The hydraulic fluid contained in the hydraulic chambers 22, 24 is preferably pressurized to at least 6,000 p.s.i. to drive the hydraulic motor 50, although other pressures may be readily employed depending on the requirements of the hydraulic motor. In order to properly inject air and combustion gas into the combustion chambers 18, 20 at the desired operating pressures, it is further desirable that the injectors 30-33 produce injection pressures of about 45,000 p.s.i. for the combustion gas and air. Although not specifically illustrated, the injectors 30-33 are preferably combustion driven injectors that utilize rotary or poppet valves controlled by the microprocessor controller 36 to inject small amounts of the combustion gas and air into an injector combustion chamber. The combined combustion gas and air mixture in the injector combustion chamber is ignited by a piezoelectric ignitor, also under control the microprocessor controller 36, and the resulting combustion is used to drive a main charge of combustion gas and air into the combustion chambers 18, 20 of the hydraulic combustion accumulators 10, 12. Although combustion driven injectors are preferred, any type of injector that generates sufficient pressure for the selected operating pressures of the hydraulic combustion accumulators 10, 12 may be employed.

In the illustrated preferred embodiment, the cylinders 14, 16 have an internal diameter of at least six inches and are formed preferably from a carbon steel or alloy metal tube reinforced with a wrapping of steel wire or glass fiber. The thickness of the cylinders 14, 16 is minimized, preferably to about 0.10 inches, to reduce the weight of the hydraulic combustion accumulators 10, 12. Due to the high pressures employed, the thin walls of the cylinders 10, 12 will tend to flex to a barrel shape. It is therefore desirable that the pistons 26, 28 be capable of flexibly conforming to match the shape of the flexed cylinders. Accordingly, the pistons 26, 28 are preferably formed from multiple layers of stainless steel or plated steel having equally spaced radial cuts formed around their circumference as shown in FIG. 2. The individual layers are stacked so that the radial cuts between layers are offset with one another to impede fluid flow, i.e., the face of the pistons 26, 28 essentially appear as solid surfaces to the hydraulic fluid, as shown in FIG. 3. The radial cuts permit the pistons 26, 28 to readily conform to the shape of the cylinders 14, 16.

The pistons 26, 28 are lubricated by water that is formed during the combustion process in the combustion chambers 18, 20 and by the hydraulic fluid contained in the hydraulic chambers 22, 24. It should be noted that the hydraulic fluid is preferably water or water based, as surfaces of the cylinders 14, 16 subject to combustion will be coated by layers of the hydraulic fluid due to the movement of the pistons 26, 28. Mineral based hydraulic fluids are flammable, and would therefore interact with the combustion of the combustion gas and generate polluting by-products, whereas water based hydraulic fluid would be essentially non-polluting. While water or water based hydraulic fluid would normally increase friction and wear as opposed to mineral based hydraulic fluid, thereby reducing the efficiency of the system, this problem can be addressed and overcome by coating the interior surfaces of the cylinders and/or the outer surfaces of the pistons 26, 28 with a layer of diamond. In order to have diamond stick to the steel pistons or cylinders, a precursor material such as molybdenum must be coated on the steel.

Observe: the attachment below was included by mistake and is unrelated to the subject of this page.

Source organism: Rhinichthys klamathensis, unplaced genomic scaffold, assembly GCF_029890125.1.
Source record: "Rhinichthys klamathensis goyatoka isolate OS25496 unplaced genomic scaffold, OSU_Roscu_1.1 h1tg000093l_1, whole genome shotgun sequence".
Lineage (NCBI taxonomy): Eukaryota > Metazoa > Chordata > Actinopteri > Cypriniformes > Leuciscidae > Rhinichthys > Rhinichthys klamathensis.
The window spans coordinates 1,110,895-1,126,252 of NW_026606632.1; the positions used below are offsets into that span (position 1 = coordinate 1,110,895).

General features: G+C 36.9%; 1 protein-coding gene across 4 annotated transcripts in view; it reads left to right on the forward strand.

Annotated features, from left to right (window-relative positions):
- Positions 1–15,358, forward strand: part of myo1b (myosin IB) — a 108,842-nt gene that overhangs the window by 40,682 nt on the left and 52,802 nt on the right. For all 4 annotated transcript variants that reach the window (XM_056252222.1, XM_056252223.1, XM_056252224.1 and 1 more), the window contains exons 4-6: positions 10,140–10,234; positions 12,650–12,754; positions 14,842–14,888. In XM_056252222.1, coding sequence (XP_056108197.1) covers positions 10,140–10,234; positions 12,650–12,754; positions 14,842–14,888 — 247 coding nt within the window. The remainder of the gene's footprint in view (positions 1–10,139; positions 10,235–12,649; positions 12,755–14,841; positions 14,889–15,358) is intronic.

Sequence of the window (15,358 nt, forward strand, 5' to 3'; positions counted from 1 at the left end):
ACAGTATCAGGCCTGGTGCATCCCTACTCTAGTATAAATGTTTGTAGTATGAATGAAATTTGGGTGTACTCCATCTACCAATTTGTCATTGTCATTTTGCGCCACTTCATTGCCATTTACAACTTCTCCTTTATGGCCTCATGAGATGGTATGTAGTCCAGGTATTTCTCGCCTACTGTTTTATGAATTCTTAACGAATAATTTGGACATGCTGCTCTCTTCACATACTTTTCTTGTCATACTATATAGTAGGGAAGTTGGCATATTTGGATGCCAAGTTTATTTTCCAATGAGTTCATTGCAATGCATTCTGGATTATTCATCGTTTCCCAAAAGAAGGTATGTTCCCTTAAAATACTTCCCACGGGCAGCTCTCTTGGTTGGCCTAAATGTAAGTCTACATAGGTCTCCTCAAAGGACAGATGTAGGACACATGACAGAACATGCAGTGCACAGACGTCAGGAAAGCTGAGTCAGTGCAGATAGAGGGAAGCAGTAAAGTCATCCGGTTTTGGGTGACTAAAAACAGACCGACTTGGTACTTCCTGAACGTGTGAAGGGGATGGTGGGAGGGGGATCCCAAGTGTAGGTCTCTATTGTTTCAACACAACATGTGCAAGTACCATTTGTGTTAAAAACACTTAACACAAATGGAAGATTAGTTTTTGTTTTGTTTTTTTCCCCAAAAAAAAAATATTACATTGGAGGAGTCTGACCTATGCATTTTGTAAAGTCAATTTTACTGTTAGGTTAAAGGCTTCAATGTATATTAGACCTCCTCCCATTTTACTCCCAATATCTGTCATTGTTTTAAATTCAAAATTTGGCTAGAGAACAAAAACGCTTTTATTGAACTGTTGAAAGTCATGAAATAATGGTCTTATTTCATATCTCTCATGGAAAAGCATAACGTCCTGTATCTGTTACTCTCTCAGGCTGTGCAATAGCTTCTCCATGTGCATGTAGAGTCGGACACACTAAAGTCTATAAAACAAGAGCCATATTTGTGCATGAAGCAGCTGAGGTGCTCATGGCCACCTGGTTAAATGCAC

The operation of the system illustrated in FIG. 1 will now be described in greater detail. As is illustrated in FIG. 1, the first hydraulic combustion accumulator 10 is ready to begin a combustion stroke and the second hydraulic combustion accumulator 12 is ready to begin an exhaust stroke. The microprocessor controller 36 controls the operation of exhaust ports 42, 44 to close the exhaust valve 46 coupled to first hydraulic combustion accumulator 10 and to open the exhaust valve 48 coupled to the second hydraulic combustion accumulator 12. The combustion gas injector 31 and the air injector 30 are then activated by the microprocessor controller 36 to inject the proper mixture of combustion gas and air into the combustion chamber 18 of the first hydraulic combustion accumulator 10. The microprocessor controller 36 then activates the ignitor 38 in the combustion chamber 18 of hydraulic combustion accumulator 10 to ignite the gas/air mixture contained therein. The resulting combustion applies a force to the piston 26 that causes the piston 26 to move and apply a pressurizing force to the hydraulic fluid contained in the hydraulic chamber 22. The pressurized hydraulic fluid flows to the hydraulic motor 50 and back to the hydraulic fluid chamber 24 of the second hydraulic combustion accumulator 12 through the closed loop hydraulic system, causing the piston 28 of the second hydraulic combustion accumulator 12 to be displaced toward the combustion chamber 20 thereof, and exhausting any combustion by-products contained in the combustion chamber 20 through the exhaust port 44. Once the combustion stroke of the first hydraulic combustion accumulator 10 is completed, the microprocessor controller 36 closes the exhaust valve 48 of the second hydraulic combustion accumulator 12, opens the exhaust valve 46 of the first hydraulic combustion accumulator 10, and controls the operation of the injectors 32, 33 to charge the combustion chamber 22 of the second hydraulic combustion accumulator 12. The ignitor 40 in the combustion chamber 22 is then activated by the microprocessor controller 36 to begin the combustion stroke of the second hydraulic combustion accumulator 12 and the exhaust stroke of the first hydraulic combustion accumulator 10.